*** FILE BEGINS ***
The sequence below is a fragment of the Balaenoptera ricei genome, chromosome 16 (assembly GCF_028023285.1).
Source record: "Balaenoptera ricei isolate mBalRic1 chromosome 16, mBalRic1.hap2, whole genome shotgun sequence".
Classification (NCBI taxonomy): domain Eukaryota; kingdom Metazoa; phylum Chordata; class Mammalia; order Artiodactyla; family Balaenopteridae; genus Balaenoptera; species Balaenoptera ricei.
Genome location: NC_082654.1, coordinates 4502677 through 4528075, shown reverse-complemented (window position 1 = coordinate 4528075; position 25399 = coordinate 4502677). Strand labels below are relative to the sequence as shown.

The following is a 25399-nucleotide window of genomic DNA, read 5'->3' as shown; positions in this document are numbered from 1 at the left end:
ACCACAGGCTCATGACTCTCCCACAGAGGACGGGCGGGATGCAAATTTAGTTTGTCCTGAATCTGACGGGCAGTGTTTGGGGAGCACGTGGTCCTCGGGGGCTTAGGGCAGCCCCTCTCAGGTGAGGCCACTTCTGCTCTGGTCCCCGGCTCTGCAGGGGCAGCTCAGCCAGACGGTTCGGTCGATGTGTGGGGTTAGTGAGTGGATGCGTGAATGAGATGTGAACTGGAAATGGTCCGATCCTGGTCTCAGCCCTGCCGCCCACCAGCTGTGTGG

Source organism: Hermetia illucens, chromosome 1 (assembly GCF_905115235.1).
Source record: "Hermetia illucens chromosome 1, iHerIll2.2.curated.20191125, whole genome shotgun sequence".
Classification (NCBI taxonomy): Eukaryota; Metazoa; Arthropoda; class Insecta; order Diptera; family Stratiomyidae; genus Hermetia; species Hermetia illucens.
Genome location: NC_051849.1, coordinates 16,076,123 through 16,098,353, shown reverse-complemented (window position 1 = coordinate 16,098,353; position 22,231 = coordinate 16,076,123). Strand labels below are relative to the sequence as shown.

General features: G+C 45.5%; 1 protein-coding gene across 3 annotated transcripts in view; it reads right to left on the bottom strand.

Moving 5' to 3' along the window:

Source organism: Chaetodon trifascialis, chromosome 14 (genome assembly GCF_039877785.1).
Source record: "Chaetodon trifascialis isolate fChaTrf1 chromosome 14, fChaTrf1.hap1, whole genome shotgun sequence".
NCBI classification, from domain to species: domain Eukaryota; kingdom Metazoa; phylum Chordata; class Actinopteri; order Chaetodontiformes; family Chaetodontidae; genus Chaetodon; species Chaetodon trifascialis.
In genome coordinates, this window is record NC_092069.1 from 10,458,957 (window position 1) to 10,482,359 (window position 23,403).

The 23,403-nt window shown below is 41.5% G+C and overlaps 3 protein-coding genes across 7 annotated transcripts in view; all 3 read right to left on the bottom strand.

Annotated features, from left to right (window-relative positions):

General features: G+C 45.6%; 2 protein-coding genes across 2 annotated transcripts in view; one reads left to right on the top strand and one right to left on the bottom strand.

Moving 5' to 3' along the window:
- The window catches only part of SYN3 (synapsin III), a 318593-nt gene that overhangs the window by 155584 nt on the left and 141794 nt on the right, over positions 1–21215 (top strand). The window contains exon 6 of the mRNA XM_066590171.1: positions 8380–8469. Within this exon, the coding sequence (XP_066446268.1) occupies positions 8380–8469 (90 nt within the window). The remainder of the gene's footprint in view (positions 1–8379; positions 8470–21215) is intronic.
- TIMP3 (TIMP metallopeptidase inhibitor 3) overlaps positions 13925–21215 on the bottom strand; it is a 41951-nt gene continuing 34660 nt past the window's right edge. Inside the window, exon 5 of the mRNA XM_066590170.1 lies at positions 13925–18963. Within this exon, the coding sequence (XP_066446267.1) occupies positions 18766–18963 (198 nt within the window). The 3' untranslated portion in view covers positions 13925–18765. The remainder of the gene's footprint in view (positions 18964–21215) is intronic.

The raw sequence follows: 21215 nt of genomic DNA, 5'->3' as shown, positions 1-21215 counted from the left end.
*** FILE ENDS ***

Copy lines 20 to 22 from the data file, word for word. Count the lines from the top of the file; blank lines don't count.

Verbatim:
Moving 5' to 3' along the window:
- The window catches only part of SYN3 (synapsin III), a 318593-nt gene that overhangs the window by 155584 nt on the left and 141794 nt on the right, over positions 1–21215 (top strand). The window contains exon 6 of the mRNA XM_066590171.1: positions 8380–8469. Within this exon, the coding sequence (XP_066446268.1) occupies positions 8380–8469 (90 nt within the window). The remainder of the gene's footprint in view (positions 1–8379; positions 8470–21215) is intronic.
- TIMP3 (TIMP metallopeptidase inhibitor 3) overlaps positions 13925–21215 on the bottom strand; it is a 41951-nt gene continuing 34660 nt past the window's right edge. Inside the window, exon 5 of the mRNA XM_066590170.1 lies at positions 13925–18963. Within this exon, the coding sequence (XP_066446267.1) occupies positions 18766–18963 (198 nt within the window). The 3' untranslated portion in view covers positions 13925–18765. The remainder of the gene's footprint in view (positions 18964–21215) is intronic.